People with disabilities have been uniquely impacted by the pandemic as they face a greater risk of poor health outcomes, reduced access to routine services and care, and adverse social outcomes. Individuals with disabilities were more likely to face unemployment during the pandemic and those with intellectual and developmental disabilities were six times as likely to die from COVID-19 than other people. Additionally, people with disabilities experienced disparities in the public health response to COVID-19 due to lack of appropriate data collection and accessibility barriers in information, testing and vaccination.

This infographic highlights the challenges facing the disability community as well as clear steps that can be taken to support the health and well-being of this community.

 

Read the entire article from NIHCM.

Introducing the Emergency Broadband Benefit Program

In its efforts to help people deal with the COVID-19 pandemic, Congress created the Emergency Broadband Benefit Program in late 2020. The Federal Communications Commission will run the program, starting it in Spring 2021. The program offers discounts off of people’s monthly internet access bills to help connect households that find it hard to afford broadband service. Households can also get discounts on a laptop, desktop, or tablet computer.

Who can get the benefit?

The program is set up to help people with low incomes or who have been laid off in the last year. To get the discount, the rules say:

  • A household’s income must be at or below 135% of the Federal Poverty Guidelines for a household of that size;
  • At least one person in the household must receive benefits from one of the following federal assistance programs: Medicaid, Supplemental Nutrition Assistance Program, Supplemental Security Income, Federal Public Housing Assistance, or Veterans and Survivors Pension Benefit;
  • At least one person in the household is in the free and reduced-price lunch program or the school breakfast program (including the Community Eligibility Provision);
  • At least one person in the household has been laid off or furloughed since February 29, 2020;
  • At least one person in the household has received a Federal Pell Grant in the current award year; or
  • At least one person in the household can participate in their broadband provider’s existing low-income or COVID–19 program.
  • If a household is located on Tribal lands, it is eligible if at least one person in the household participates in Bureau of Indian Affairs general assistance, Tribally administered Temporary Assistance for Needy Families, Head Start (only those households meeting its income qualifying standard), or the Food Distribution Program on Indian Reservations.

Learn more about this program at the Benton Institute for Broadband & Society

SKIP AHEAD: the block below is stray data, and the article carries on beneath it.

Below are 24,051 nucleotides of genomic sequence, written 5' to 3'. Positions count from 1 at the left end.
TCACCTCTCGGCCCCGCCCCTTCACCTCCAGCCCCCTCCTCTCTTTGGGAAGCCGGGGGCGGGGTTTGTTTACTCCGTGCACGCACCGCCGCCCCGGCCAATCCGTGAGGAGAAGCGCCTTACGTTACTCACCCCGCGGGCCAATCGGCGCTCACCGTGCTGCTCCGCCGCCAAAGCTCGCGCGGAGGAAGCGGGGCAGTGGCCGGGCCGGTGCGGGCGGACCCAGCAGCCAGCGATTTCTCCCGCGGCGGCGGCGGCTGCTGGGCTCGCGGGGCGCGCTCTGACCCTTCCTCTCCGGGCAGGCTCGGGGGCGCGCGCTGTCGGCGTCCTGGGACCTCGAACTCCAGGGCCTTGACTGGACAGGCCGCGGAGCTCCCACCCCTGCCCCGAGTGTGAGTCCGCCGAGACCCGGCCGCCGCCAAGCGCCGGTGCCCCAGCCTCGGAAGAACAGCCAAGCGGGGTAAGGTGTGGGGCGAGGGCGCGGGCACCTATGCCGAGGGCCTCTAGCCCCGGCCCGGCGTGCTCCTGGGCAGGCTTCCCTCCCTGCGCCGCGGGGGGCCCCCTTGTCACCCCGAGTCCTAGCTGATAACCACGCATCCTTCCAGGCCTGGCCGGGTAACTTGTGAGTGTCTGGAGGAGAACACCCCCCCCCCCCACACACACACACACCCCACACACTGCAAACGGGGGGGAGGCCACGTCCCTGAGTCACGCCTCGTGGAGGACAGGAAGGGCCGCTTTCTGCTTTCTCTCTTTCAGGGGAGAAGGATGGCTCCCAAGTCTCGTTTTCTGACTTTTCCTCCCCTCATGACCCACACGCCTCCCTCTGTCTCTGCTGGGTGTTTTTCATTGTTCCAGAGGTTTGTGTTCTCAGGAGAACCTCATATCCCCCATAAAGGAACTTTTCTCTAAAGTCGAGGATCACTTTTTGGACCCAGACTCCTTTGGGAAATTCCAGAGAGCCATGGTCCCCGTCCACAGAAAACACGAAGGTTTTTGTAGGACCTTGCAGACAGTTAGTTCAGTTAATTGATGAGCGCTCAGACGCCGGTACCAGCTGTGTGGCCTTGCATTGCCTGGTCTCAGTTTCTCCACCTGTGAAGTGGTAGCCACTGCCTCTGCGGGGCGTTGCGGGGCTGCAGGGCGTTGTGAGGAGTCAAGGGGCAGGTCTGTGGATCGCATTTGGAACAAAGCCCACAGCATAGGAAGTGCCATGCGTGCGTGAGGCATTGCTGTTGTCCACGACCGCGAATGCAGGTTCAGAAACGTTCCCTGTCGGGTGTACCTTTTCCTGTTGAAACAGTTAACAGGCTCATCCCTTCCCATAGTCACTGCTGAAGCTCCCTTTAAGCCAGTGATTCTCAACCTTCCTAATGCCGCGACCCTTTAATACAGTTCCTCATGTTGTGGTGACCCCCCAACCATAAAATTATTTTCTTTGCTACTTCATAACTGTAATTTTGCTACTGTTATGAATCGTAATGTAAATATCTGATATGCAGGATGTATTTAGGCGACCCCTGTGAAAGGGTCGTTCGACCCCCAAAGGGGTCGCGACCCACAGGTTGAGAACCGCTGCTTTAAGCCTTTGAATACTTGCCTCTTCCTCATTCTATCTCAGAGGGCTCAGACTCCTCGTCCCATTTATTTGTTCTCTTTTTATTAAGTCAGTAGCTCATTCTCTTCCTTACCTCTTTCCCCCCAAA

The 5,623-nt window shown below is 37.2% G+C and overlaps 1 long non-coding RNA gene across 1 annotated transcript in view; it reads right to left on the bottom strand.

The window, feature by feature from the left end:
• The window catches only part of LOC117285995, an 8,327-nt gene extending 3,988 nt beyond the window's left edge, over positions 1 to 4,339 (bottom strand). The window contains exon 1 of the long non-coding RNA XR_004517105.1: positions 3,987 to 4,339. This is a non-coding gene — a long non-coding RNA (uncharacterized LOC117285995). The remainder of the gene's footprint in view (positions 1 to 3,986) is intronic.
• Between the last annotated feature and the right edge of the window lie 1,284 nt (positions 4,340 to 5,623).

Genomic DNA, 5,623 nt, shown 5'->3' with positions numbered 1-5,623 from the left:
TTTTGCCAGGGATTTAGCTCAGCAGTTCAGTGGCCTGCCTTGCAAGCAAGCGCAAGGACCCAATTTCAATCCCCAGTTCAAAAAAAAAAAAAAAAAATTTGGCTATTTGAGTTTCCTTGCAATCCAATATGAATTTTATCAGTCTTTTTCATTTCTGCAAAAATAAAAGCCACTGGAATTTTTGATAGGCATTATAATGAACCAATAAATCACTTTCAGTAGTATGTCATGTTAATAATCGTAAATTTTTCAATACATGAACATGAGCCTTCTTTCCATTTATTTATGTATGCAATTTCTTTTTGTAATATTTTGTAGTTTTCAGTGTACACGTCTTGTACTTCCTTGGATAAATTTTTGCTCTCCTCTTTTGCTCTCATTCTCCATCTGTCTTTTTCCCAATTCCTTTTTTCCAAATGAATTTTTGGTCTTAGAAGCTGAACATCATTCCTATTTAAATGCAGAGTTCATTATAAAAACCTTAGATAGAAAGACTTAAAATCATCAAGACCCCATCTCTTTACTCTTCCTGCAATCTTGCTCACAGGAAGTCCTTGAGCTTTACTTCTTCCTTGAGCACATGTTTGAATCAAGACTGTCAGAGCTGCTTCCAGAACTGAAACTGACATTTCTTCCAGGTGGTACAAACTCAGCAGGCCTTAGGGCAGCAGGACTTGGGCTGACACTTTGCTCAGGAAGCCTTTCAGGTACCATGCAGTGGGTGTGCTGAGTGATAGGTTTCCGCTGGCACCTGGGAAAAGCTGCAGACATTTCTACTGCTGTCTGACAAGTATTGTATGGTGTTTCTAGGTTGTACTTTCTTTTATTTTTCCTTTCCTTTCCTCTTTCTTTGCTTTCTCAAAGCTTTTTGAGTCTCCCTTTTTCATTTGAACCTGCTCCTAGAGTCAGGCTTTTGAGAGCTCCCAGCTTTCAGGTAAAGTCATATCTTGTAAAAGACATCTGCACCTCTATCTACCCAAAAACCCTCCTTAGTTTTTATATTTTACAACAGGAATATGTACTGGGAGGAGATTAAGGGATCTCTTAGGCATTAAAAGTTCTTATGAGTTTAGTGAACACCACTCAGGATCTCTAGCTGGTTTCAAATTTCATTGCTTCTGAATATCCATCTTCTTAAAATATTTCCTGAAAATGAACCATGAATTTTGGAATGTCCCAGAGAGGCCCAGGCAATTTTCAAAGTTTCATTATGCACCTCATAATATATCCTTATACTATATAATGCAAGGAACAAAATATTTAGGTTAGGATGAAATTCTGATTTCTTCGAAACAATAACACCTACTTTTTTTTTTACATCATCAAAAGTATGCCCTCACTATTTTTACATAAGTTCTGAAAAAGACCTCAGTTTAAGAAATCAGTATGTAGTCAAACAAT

Income-Related Inequalities in Affordability and Access to Primary Care in Eleven High-Income Countries

As COVID-19 continues to ravage the globe, the United States faces renewed scrutiny for the stark disparities in health and economic impacts experienced by people with lower incomes and by Black and Latino communities. In other countries, the crisis has highlighted the need for greater resiliency of national health systems to ensure access to care.

To compare the health experiences of adults with lower income during the pandemic and the effect of income-related disparities, the Commonwealth Fund surveyed adults across 11 high-income countries: Australia, Canada, France, Germany, the Netherlands, New Zealand, Norway, Sweden, Switzerland, the United Kingdom, and the U.S. The results of the survey, conducted during the early part of the pandemic between February and May 2020, were published in the December 2020 issue of Health Affairs.

What the Study Found

  • In nearly all countries, adults with lower income were significantly more likely than those with higher income to have multiple chronic health conditions. However, on nearly every measure the study used, income-related disparities were greatest in the U.S.:
    • More than one-third (36%) of U.S. adults with lower income have two or more chronic conditions — significantly more than in other countries.
    • Approximately one-third of adults with lower income in the U.S. (36%), Australia (36%), and Canada (34%) reported having anxiety or depression, the highest rates in the survey. Their counterparts in Germany (14%) and Switzerland (15%) were the least likely to report anxiety or depression.
    • More than one-quarter (28%) of U.S. adults with lower income said that, in the past year, they worried about being able to afford basic necessities such as food or housing, a significantly greater proportion than seen in other countries, where 6 percent to 22 percent reported this.
  • Half of U.S. adults with lower income don’t get needed care because it’s too costly. In the survey, 50 percent reported skipping doctor visits, recommended tests, treatments or follow-up care, or prescription medications in the past year because of the cost. In contrast, just 12 percent to 15 percent of adults with lower income in Germany, the U.K., Norway, and France reported doing the same.

Read the full article from the Commonwealth Fund

Systemic Racism & Health Care, COVID & Treatment

COVID-19 Racial Disparities in Testing, Infection, Hospitalization, and Death: Analysis of Epic Patient Data

This analysis builds on a continually growing body of research on racial disparities in COVID-19 by examining testing, infection, hospitalization, and death by race and ethnicity among patients in the Epic health record system. It contributes to the research in this area by providing insight into the experiences of a large patient population across a range of states and health systems, examining variation in the level of care patients required at the time they tested positive for COVID-19 by race and ethnicity, and assessing the extent to which underlying sociodemographic characteristics and health conditions explain racial disparities in hospitalization and death. Overall, it shows that, despite being at increased risk of exposure to the virus, people of color did not have markedly higher testing rates compared to White patients and were more likely to be positive when tested and to require a higher level of care at the time they tested positive. Moreover, it builds on previous research showing people of color have higher rates of hospitalization and death due to COVID-19 by finding that these disparities persist after controlling for sociodemographic characteristics and underlying health conditions.

Read the full article from the Kaiser Family Foundation.